Hey Lost,

You need to understand how the OpenGL pipeline works.

Your object coordinates get post-multiplied by the current model view matrix. Meaning:

(X’, Y’, Z’, W’) = [current_model_view_matrix] * (X, Y, Z,W)

where X,Y, Z and W are the coordinates of your object and X’, Y’, Z’ and W’ are the actual coordinates that get drawn on the screen (this is not entirely true as they get post-multiplied by the projection matrix and etc, but for now we can just ignore that.

So in order to rotate/translate/scale an object, all you have to do is modify the [current_model_view_matrix]. A call to glRotate*, glTranslate* or glScale* will positmultiply the [current_model_view_matrix] by the appropiate transformation matrix. For example,

[current_model_view_matrix] = [current_model_view_matrix] * [rotation_matrix]

or

[current_model_view_matrix] = [current_model_view_matrix] * [translation_matrix]

or

[current_model_view_matrix] = [current_model_view_matrix] * [scaling_matrix]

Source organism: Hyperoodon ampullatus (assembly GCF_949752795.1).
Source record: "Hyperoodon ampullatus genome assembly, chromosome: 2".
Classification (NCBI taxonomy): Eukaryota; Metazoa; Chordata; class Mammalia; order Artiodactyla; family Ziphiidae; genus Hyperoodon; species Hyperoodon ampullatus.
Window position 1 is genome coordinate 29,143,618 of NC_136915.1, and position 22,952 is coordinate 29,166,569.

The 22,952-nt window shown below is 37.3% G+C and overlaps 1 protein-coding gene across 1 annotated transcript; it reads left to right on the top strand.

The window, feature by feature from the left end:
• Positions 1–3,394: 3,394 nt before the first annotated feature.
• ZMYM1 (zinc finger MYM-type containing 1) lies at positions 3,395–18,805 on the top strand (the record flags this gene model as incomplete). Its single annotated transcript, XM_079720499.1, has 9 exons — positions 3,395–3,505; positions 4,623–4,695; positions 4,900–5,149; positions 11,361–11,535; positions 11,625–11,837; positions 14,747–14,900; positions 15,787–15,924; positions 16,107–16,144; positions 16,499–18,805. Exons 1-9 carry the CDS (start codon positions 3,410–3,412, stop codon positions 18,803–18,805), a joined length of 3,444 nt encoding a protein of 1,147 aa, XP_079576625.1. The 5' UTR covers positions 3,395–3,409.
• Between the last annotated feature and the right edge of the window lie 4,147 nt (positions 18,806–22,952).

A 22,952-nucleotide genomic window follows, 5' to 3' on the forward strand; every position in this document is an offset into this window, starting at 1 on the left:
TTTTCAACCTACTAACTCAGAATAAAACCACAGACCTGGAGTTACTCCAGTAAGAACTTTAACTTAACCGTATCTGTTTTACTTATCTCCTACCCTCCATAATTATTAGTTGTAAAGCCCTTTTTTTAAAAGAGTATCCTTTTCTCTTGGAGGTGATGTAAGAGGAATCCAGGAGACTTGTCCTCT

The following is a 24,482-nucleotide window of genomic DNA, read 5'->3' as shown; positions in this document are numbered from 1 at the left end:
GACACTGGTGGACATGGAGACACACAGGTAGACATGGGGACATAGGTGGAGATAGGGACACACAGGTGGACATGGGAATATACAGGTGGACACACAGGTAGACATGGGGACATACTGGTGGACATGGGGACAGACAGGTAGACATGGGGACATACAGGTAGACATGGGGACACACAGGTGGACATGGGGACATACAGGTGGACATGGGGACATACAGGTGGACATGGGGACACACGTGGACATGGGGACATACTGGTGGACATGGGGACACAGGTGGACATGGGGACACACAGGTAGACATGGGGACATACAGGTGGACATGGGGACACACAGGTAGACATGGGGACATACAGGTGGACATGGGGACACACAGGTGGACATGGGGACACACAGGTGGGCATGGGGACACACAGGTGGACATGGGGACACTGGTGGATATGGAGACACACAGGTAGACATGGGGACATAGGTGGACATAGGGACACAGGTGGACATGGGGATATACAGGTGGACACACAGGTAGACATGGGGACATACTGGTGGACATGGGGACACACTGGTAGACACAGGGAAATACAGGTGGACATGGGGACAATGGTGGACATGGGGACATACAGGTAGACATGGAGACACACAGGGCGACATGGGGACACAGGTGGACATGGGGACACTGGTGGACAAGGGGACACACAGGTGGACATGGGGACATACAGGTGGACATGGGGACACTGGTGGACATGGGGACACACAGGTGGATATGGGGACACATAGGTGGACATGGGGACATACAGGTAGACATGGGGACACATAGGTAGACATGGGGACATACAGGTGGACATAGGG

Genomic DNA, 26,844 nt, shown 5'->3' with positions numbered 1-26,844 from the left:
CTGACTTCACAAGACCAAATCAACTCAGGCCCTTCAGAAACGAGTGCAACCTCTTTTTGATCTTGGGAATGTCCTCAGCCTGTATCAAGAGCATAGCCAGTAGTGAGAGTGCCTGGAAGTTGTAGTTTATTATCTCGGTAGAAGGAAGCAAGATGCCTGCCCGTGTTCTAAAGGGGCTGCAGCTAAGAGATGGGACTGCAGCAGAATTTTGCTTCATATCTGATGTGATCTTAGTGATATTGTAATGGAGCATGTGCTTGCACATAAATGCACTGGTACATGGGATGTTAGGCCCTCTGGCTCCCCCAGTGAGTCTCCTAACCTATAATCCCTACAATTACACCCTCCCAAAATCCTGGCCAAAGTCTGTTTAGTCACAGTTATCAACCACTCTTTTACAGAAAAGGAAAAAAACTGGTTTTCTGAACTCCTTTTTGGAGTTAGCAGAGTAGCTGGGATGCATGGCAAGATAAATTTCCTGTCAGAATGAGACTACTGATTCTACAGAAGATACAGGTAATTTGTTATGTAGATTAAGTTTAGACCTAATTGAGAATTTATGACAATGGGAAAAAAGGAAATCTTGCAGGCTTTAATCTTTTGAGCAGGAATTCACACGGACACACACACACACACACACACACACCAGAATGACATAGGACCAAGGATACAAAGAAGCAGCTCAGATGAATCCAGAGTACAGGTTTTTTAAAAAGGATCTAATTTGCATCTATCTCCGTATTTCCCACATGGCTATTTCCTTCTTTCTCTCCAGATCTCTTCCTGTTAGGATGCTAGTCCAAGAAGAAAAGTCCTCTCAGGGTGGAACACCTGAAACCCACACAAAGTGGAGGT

so what happens when you call glRoate*() and then glTranslate*()?

[current_model_view_matrix] = [current_model_view_matrix] * [rotation_matrix]

then

[current_model_view_matrix] = [current_model_view_matrix] * [translation_matrix]

the end result is

[current_model_view_matrix] = [current_model_view_matrix] * [rotation_matrix] * [translation_matrix]

the net effect is that you 1st translate (move) the object to some location and the rotate it. Now rotation in either direction is a rotation about that axis. If you call glRoate(current_angle,1.0,0.0,0.0) you are rotating the object about the x axis. Now if you have translated your object say for 5 units, this will cause your object to move in a circular path with centre (0.0,0.0,0.0) and radius 5.0.

But what you want is:

[current_model_view_matrix] = [current_model_view_matrix] * [translation_matrix] * [rotation_matrix]

In this case you 1st rotate the object and then translate it. Always remember this, matrices always work from right to left.

How do you avoid this? there are to solutions:

If you want to premultiply rotation and then translation

- Translate your object back to (0.0,0.0,0.0)
- Rotate it
- Translate it back to the previous location.

Use post multiply, but reconstruct your [current_view_matrix] everytime you do a transformation. In this case you do ALL the rotations 1st, then ALL the translations and finally all the scales.

Hope this helps,

Rizo

[This message has been edited by Rizo (edited 02-15-2001).]